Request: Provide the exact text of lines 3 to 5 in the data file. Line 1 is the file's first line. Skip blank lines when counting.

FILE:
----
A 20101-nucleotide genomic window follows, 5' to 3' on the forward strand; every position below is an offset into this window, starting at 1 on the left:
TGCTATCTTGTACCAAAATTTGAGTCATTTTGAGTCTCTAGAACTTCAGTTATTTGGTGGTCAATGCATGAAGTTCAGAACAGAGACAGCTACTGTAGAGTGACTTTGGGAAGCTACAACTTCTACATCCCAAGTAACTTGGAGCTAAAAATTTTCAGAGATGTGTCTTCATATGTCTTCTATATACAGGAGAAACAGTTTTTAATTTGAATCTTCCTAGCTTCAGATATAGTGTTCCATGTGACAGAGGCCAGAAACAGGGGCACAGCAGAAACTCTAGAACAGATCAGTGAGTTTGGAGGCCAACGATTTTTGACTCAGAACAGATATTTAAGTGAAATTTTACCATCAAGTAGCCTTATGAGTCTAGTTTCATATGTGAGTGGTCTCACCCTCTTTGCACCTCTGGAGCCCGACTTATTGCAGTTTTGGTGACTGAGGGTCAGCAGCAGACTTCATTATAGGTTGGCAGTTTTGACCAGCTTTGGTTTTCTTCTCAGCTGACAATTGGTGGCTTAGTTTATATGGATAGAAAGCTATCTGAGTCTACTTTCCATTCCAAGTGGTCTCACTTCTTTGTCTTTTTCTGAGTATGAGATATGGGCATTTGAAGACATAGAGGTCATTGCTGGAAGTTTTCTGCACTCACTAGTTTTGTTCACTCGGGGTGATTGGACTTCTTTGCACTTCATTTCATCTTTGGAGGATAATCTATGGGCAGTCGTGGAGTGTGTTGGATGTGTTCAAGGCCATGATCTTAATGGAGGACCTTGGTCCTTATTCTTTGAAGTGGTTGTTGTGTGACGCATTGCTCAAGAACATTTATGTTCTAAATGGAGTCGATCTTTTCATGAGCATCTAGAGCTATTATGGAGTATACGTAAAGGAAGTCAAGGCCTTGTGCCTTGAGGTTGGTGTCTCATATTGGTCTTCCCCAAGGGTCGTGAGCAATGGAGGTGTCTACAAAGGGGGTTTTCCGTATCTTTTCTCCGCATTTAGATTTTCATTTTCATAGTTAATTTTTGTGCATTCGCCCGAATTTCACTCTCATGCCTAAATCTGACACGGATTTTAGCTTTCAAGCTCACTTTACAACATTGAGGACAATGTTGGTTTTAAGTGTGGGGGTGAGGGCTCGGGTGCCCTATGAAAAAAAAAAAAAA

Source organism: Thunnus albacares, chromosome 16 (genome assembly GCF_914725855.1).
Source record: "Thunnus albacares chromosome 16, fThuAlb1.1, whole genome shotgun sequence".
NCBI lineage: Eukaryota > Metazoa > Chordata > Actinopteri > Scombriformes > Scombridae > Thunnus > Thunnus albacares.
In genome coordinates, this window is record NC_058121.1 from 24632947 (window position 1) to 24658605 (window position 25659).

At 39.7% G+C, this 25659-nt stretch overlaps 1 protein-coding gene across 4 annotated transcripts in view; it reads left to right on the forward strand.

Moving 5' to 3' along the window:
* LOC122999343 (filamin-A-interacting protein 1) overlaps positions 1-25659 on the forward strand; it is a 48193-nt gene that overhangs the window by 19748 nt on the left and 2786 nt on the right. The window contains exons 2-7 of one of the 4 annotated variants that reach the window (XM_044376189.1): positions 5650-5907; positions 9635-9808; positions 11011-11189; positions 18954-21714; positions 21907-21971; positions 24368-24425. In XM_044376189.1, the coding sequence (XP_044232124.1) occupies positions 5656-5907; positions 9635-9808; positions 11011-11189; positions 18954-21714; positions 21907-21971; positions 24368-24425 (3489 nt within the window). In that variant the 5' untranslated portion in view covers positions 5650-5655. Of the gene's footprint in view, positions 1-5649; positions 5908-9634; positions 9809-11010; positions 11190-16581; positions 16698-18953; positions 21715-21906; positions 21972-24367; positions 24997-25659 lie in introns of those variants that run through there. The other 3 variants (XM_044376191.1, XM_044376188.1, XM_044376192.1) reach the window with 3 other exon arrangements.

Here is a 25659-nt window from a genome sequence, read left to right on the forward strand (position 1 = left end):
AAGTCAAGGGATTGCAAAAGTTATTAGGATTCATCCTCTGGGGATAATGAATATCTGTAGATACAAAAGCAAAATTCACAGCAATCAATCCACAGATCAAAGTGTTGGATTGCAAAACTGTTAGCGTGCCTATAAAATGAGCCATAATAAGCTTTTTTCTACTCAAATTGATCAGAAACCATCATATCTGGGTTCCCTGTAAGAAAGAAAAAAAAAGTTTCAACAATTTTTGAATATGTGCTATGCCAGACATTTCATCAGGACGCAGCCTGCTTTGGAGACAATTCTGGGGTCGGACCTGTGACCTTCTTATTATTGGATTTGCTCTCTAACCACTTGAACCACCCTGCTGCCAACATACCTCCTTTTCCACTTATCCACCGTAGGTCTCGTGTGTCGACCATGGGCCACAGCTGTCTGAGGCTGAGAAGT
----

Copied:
Source organism: Thunnus albacares, chromosome 16 (genome assembly GCF_914725855.1).
Source record: "Thunnus albacares chromosome 16, fThuAlb1.1, whole genome shotgun sequence".
NCBI lineage: Eukaryota > Metazoa > Chordata > Actinopteri > Scombriformes > Scombridae > Thunnus > Thunnus albacares.